Icons and iconography is an on going discussion in our society. It is fought over and keeps changing. The Sydney Powerhouse has an exhibition of objects that the curators think will facilitate the discussion of icons around six themes – luxury, celebrity, status, spirituality, value and genius
Under those themes they have included inventions, clothing, furniture, toys and many other categories. The diversity of the choices is delightful to get viewers to think through this issue. There is cultural and historical diversity within the objects. I have included some examples from the exhibition below.
All of us still find ourselves occasionally with little metal things in our pockets called coins. Back when these objects were more popular in Australia the gorgeous surface designs were the product of a remarkable artist designer called Stuart Devlin.
There is till the end of April a rich homage to the artistry of Devlin housed in the gallery of the Royal Australian Mint. Celebrating the creativity of a master is always a challenge. The curators have focused on coins, medals, coats of arms and maces but have included table ware and other expressions of his skills.
Joe Dhamanydji, Raymond Bulambula, Helen Ganalmirriwuy and Margaret Rarru are four senior artist. Their work is on display in a fabulous exhibition at the Nancy Sever Gallery in Kingston. All the works are large and have a traditional indigenous aesthetic about them.
It finishes on the weekend and I have included some snaps and the information rich flyer below.
Canberra Art, Craft, Design leader was buried this week. CraftACT has a pop up exhibition in Civic that contains selected items that embody the creative excellence that marked Robbie’s life. Below are some pics and some web links.
As a high school teacher there are some types of exhibitions I find particular delight in. Top Design is one of those. It is a display of work done by VCE students in faculties with a design focus in courses such as fashion, marketing and graphic design. The materials on display include portfolios the visitor can look through and product on display such as mock up models for product and items such as clothing and furniture.
It always impresses me that people of 17 or 18 can create such professional looking work and can produce such high levels of technical expertise. I have included below some pics of clothing, woodwork and branding to show the end results of their work in years 11 and 12.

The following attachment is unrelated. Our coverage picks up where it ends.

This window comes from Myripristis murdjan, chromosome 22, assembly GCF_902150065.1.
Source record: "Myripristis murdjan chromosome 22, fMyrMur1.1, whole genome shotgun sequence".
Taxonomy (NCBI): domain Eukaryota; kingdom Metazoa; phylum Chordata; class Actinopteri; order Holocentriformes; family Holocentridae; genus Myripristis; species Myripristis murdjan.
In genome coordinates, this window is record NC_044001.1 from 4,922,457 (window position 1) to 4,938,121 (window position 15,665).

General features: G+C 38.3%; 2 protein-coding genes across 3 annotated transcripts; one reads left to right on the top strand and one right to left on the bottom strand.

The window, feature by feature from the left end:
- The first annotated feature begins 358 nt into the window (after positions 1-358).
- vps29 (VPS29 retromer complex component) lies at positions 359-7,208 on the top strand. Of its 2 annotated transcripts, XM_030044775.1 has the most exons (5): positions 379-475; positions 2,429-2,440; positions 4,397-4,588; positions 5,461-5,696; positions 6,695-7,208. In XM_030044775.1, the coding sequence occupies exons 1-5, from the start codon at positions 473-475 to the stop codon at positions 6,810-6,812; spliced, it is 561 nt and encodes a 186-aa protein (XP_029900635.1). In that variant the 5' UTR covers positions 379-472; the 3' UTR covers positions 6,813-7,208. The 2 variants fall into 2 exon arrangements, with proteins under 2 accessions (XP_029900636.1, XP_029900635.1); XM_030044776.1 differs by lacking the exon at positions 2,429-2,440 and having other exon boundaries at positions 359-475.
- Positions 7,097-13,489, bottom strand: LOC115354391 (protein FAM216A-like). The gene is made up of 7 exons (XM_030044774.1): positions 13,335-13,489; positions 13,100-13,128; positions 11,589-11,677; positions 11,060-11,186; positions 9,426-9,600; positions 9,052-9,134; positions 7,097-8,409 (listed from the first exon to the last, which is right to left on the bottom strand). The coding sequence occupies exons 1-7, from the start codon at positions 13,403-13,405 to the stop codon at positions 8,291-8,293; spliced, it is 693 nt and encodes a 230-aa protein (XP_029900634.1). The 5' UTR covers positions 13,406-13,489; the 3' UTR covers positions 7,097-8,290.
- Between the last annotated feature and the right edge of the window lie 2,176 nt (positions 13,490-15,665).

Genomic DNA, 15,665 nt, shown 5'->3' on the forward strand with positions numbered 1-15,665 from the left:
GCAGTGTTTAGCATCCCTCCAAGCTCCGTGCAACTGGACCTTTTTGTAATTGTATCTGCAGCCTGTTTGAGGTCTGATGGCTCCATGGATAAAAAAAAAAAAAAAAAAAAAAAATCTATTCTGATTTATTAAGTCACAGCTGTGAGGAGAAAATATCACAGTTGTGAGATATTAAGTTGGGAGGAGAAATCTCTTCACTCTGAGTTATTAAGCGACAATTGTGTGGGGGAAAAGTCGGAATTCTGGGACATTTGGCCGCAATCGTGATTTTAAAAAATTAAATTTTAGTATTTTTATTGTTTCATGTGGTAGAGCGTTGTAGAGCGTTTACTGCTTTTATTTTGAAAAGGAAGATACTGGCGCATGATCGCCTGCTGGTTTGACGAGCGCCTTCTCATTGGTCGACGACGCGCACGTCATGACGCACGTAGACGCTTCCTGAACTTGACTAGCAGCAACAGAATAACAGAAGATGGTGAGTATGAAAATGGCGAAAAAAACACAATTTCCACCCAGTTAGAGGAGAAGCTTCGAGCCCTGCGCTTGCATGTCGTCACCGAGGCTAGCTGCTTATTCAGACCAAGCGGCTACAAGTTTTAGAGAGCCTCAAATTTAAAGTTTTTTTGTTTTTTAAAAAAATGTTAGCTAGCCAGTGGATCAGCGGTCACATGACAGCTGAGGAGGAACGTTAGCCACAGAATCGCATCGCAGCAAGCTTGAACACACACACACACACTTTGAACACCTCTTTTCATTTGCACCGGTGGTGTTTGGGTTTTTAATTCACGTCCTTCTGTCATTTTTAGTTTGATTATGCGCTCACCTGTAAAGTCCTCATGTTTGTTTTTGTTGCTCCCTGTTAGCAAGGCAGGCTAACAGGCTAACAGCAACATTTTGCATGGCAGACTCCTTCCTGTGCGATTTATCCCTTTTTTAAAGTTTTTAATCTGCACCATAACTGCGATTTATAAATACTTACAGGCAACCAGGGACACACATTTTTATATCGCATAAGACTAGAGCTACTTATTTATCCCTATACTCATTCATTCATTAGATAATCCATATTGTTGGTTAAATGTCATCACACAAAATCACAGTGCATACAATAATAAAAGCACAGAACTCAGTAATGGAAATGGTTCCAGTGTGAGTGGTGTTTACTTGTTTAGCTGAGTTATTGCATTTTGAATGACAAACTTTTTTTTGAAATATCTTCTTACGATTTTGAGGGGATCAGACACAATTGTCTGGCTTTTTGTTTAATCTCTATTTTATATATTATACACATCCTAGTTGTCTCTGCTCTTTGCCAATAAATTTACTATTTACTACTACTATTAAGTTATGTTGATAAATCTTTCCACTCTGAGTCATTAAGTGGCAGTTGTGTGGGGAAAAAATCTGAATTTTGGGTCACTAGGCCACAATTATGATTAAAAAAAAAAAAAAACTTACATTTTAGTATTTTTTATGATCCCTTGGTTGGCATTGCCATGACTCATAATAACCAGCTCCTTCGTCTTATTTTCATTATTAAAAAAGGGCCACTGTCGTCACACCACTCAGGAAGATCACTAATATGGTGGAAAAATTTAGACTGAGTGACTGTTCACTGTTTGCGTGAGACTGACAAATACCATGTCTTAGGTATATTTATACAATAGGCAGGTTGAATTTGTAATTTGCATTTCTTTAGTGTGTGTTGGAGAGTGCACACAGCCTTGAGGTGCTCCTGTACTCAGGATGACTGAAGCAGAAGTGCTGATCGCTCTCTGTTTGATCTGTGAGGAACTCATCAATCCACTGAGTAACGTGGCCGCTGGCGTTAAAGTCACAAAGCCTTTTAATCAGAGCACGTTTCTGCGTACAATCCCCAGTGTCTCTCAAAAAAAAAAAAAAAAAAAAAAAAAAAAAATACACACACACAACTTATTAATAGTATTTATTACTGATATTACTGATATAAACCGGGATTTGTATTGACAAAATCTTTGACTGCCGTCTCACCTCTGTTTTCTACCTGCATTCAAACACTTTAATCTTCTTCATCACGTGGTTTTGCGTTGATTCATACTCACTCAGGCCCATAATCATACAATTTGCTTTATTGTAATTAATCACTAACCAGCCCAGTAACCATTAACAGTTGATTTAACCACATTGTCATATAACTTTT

A great exhibition in Sydney in May was the display of the award winners of the annual Australian Design competition. The range of materials on display ranged from the very high tech Tesla motor vehicle down to little plastic molds in which you can have vertical garden to green up your apartment. The walk around this exhibition was highly fascinating. Designers are an interesting breed. They all seem to be stimulated by novelty and transformation. I was impressed by appliances,.educational aids for people learning Braille, little constructed nooks for both homes and aircraft. The list is huge but the range was so diverse it kept me wanting more.
Below are some pics of some of the materials on display.
In the big glass room out front of CMAG there is a fascinating display that consists of very large sheets of lattice like white paper sheets hung from high in the ceiling. They are bent in waves and have sections of frayed edges. The room is closed and so you are looking in on this through glass. I suspect that it may be quite a different experience if you were sitting inside looking out.
The blurb says that Hill “enjoys the ways in which her use of a simple material such as paper can replicate the complex geometry of industrial design.” I connected with her statement that “the work literally unravels at the edges of its form evoking the untidy tangle of urban fringe environments.”
11 Sept – 29 Oct 2015
Alison Jackson makes small beautiful objects out of various metals. The objects are vases, spoons,ladels, kitchen equipment and they are in shimmery finishes, bronzy colours and a range of finishes. I am told in one of the sets she created a work every day for a week. They are delightful, delicate and wonderful to look at – I so wanted to pick them up and caress the various surfaces and finishes. Craft ACT has a great explanatory blurb and gallery sheet with prices. They are below with some sample shots.
The blurb for the latest exhibition at the Gallery of Australian Design in Kingston says the display “is showcasing works by The University of the Arts London (UAL) Alumni, the largest art and design University in Europe and one of the largest institutions devoted to art and design in the world. To date there are over 390 UAL alumni living and working in Australia contributing to the rich arts and design cultures in Melbourne, Sydney, Hobart, Brisbane, Canberra, Perth, Darwin and regional Australia. The exhibition will include examples of commercial design projects in fashion, film, print, industrial, graphic and interaction design by the following designers: Jeremy Blank (Media Artist), Gillian Jo Chiao Fang (Conceptual Designer), Prof. Lyndon Anderson (Industrial Designer), Dr. Lisa Scharoun (Graphic Designer), Dr. Fanke Peng (Digital Fashion and Interaction Design), Melissa Jackson (Milliner) and Kyle Portbury (Filmmaker)
It was fascinating to see the panels and photographs that explain the work and contribution to the design world of the work of these seven outstanding characters in various areas of design.
A couple of pics below. – At the exhibition there is a high quality booklet covering the work of all the stars of the exhibition